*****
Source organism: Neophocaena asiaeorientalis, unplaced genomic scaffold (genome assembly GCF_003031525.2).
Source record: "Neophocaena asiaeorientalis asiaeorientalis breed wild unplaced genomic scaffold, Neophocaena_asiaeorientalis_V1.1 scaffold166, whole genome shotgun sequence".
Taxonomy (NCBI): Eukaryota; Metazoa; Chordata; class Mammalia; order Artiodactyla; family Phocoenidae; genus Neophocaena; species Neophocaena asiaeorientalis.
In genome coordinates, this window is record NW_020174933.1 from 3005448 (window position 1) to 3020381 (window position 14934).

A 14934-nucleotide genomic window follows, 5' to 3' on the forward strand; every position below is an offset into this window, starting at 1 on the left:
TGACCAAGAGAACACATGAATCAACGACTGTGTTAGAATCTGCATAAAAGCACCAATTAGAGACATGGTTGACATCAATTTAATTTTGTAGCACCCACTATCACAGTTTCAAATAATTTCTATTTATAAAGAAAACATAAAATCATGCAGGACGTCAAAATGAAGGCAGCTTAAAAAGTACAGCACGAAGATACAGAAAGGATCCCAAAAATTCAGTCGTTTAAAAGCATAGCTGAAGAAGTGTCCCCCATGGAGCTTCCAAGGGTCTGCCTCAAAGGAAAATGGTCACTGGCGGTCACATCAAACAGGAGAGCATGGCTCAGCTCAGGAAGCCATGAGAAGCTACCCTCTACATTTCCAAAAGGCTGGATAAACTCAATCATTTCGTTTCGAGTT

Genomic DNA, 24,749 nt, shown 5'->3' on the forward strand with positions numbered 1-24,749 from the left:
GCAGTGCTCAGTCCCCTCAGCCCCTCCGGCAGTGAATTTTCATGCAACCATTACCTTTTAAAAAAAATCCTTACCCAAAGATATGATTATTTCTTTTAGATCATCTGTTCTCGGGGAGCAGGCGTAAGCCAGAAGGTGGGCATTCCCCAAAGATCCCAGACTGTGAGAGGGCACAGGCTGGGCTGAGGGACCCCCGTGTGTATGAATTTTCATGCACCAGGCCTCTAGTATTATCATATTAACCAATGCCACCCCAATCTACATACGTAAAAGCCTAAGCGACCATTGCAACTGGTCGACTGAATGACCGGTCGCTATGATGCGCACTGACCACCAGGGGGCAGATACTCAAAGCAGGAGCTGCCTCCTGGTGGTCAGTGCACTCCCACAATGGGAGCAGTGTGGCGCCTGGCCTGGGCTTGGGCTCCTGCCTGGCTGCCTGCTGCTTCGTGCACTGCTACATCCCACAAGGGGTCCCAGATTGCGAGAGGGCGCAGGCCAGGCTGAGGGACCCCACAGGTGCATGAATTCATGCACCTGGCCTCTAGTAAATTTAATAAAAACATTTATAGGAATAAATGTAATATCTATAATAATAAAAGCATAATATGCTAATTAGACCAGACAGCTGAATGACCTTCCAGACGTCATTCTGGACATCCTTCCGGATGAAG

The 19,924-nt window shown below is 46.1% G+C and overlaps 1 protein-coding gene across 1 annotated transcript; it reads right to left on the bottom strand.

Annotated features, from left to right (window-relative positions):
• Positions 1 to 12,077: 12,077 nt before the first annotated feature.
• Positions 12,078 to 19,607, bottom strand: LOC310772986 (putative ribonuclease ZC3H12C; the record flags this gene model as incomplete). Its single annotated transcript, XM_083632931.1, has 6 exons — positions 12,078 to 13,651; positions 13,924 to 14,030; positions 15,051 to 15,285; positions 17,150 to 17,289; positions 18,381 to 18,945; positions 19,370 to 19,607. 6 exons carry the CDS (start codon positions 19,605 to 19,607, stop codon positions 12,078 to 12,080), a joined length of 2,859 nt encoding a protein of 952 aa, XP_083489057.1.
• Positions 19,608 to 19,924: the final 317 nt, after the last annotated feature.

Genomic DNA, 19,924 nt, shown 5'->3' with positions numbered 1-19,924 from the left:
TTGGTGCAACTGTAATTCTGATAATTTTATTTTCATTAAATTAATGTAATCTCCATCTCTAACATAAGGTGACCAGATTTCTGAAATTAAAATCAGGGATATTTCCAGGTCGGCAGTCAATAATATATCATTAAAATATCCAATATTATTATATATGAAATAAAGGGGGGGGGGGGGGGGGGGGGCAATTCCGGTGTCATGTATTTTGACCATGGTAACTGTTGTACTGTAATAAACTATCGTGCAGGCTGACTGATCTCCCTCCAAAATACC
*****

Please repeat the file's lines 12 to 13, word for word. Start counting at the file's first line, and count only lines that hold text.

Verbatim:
• Positions 12,078 to 19,607, bottom strand: LOC310772986 (putative ribonuclease ZC3H12C; the record flags this gene model as incomplete). Its single annotated transcript, XM_083632931.1, has 6 exons — positions 12,078 to 13,651; positions 13,924 to 14,030; positions 15,051 to 15,285; positions 17,150 to 17,289; positions 18,381 to 18,945; positions 19,370 to 19,607. 6 exons carry the CDS (start codon positions 19,605 to 19,607, stop codon positions 12,078 to 12,080), a joined length of 2,859 nt encoding a protein of 952 aa, XP_083489057.1.
• Positions 19,608 to 19,924: the final 317 nt, after the last annotated feature.